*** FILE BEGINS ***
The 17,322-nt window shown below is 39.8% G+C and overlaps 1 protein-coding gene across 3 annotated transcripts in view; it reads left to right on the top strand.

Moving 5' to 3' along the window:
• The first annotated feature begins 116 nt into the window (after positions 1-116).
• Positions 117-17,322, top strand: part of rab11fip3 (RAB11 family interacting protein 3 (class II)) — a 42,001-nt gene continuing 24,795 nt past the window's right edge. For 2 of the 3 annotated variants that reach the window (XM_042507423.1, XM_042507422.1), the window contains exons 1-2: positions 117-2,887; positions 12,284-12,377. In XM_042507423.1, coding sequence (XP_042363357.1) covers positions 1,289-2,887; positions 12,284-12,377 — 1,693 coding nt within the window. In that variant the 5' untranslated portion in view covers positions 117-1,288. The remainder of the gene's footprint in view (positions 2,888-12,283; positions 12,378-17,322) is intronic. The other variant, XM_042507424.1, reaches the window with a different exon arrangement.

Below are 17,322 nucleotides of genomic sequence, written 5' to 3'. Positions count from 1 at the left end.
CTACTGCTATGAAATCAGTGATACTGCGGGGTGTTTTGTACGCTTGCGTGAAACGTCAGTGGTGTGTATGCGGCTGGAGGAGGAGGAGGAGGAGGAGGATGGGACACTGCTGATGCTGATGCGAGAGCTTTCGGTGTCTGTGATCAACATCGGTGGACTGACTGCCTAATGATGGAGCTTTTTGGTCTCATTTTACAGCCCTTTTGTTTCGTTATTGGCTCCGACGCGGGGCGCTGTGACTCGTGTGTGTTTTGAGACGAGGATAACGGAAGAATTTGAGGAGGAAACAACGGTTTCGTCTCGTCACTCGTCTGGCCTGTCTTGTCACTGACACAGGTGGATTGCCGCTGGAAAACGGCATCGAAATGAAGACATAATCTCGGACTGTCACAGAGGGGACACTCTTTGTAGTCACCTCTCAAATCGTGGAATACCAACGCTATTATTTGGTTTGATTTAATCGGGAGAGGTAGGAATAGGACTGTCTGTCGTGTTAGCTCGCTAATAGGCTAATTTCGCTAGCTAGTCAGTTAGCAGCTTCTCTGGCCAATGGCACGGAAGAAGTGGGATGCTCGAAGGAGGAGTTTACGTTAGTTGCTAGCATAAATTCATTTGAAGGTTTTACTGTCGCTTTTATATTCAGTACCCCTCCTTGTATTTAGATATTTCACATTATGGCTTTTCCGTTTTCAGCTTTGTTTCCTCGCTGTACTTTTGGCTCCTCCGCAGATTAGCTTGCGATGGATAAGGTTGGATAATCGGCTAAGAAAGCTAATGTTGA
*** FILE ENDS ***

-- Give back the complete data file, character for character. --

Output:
The 17,322-nt window shown below is 39.8% G+C and overlaps 1 protein-coding gene across 3 annotated transcripts in view; it reads left to right on the top strand.

Moving 5' to 3' along the window:
• The first annotated feature begins 116 nt into the window (after positions 1-116).
• Positions 117-17,322, top strand: part of rab11fip3 (RAB11 family interacting protein 3 (class II)) — a 42,001-nt gene continuing 24,795 nt past the window's right edge. For 2 of the 3 annotated variants that reach the window (XM_042507423.1, XM_042507422.1), the window contains exons 1-2: positions 117-2,887; positions 12,284-12,377. In XM_042507423.1, coding sequence (XP_042363357.1) covers positions 1,289-2,887; positions 12,284-12,377 — 1,693 coding nt within the window. In that variant the 5' untranslated portion in view covers positions 117-1,288. The remainder of the gene's footprint in view (positions 2,888-12,283; positions 12,378-17,322) is intronic. The other variant, XM_042507424.1, reaches the window with a different exon arrangement.

Below are 17,322 nucleotides of genomic sequence, written 5' to 3'. Positions count from 1 at the left end.
CTACTGCTATGAAATCAGTGATACTGCGGGGTGTTTTGTACGCTTGCGTGAAACGTCAGTGGTGTGTATGCGGCTGGAGGAGGAGGAGGAGGAGGAGGATGGGACACTGCTGATGCTGATGCGAGAGCTTTCGGTGTCTGTGATCAACATCGGTGGACTGACTGCCTAATGATGGAGCTTTTTGGTCTCATTTTACAGCCCTTTTGTTTCGTTATTGGCTCCGACGCGGGGCGCTGTGACTCGTGTGTGTTTTGAGACGAGGATAACGGAAGAATTTGAGGAGGAAACAACGGTTTCGTCTCGTCACTCGTCTGGCCTGTCTTGTCACTGACACAGGTGGATTGCCGCTGGAAAACGGCATCGAAATGAAGACATAATCTCGGACTGTCACAGAGGGGACACTCTTTGTAGTCACCTCTCAAATCGTGGAATACCAACGCTATTATTTGGTTTGATTTAATCGGGAGAGGTAGGAATAGGACTGTCTGTCGTGTTAGCTCGCTAATAGGCTAATTTCGCTAGCTAGTCAGTTAGCAGCTTCTCTGGCCAATGGCACGGAAGAAGTGGGATGCTCGAAGGAGGAGTTTACGTTAGTTGCTAGCATAAATTCATTTGAAGGTTTTACTGTCGCTTTTATATTCAGTACCCCTCCTTGTATTTAGATATTTCACATTATGGCTTTTCCGTTTTCAGCTTTGTTTCCTCGCTGTACTTTTGGCTCCTCCGCAGATTAGCTTGCGATGGATAAGGTTGGATAATCGGCTAAGAAAGCTAATGTTGA